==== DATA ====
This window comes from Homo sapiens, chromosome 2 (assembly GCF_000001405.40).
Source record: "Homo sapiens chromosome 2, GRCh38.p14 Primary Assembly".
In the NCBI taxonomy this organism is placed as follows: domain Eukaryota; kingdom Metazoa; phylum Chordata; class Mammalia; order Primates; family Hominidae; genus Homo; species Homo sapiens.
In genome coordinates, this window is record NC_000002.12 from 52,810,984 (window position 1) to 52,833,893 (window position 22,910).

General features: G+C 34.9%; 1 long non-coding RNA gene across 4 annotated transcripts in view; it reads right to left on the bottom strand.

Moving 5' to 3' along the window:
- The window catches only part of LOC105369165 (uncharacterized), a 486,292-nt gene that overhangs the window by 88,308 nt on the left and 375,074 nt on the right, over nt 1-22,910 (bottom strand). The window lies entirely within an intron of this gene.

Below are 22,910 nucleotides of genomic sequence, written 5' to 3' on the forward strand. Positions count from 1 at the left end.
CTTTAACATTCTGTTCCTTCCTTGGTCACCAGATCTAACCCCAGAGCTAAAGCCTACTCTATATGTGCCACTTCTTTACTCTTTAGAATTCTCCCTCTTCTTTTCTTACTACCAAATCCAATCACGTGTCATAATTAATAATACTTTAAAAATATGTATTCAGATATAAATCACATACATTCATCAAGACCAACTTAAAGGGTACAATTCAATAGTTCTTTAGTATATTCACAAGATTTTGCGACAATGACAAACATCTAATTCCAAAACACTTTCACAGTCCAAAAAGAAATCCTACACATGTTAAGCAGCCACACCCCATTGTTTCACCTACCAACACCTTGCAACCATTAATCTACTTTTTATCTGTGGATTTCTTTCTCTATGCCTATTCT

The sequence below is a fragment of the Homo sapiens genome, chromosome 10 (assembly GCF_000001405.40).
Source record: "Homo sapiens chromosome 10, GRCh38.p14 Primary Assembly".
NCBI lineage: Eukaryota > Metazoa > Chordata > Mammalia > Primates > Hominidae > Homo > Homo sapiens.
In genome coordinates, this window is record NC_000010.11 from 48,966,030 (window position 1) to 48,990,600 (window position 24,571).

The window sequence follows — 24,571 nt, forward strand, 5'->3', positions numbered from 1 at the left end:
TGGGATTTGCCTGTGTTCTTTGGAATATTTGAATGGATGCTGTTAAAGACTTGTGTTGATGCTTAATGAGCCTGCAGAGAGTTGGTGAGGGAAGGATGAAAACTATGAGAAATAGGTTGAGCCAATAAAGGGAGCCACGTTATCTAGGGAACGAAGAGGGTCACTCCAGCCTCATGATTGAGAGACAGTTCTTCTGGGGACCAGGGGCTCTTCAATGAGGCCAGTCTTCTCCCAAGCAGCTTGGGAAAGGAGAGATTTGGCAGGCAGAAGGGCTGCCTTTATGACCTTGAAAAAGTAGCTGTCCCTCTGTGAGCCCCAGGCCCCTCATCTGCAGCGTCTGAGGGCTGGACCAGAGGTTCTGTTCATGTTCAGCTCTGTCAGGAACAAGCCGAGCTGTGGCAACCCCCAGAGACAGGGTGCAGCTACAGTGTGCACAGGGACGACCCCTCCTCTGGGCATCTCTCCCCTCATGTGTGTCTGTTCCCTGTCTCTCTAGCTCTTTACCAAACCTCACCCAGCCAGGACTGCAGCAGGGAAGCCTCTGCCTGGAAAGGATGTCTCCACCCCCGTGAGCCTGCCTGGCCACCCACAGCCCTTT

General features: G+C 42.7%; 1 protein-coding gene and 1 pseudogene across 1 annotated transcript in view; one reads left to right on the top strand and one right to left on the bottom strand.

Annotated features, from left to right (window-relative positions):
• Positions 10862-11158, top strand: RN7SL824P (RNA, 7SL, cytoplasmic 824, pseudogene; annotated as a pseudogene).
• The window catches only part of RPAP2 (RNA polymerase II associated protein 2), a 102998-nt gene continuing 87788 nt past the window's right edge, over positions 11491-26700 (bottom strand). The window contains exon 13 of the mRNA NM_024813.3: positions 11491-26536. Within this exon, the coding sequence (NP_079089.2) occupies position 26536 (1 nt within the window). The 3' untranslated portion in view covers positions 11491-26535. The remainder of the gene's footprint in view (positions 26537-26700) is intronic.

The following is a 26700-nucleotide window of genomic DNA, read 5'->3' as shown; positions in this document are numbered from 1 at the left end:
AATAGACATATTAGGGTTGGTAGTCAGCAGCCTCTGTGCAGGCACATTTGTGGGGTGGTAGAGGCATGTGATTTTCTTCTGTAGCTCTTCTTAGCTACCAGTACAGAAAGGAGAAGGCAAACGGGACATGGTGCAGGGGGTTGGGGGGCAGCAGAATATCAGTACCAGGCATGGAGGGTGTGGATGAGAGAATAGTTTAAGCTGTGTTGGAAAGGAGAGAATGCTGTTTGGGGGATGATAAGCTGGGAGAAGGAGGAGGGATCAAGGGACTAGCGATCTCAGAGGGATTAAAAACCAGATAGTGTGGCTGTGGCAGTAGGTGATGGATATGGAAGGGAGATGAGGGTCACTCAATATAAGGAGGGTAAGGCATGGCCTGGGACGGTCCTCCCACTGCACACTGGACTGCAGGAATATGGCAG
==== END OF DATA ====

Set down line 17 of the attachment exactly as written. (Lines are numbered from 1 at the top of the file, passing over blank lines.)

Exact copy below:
Annotated features, from left to right (window-relative positions):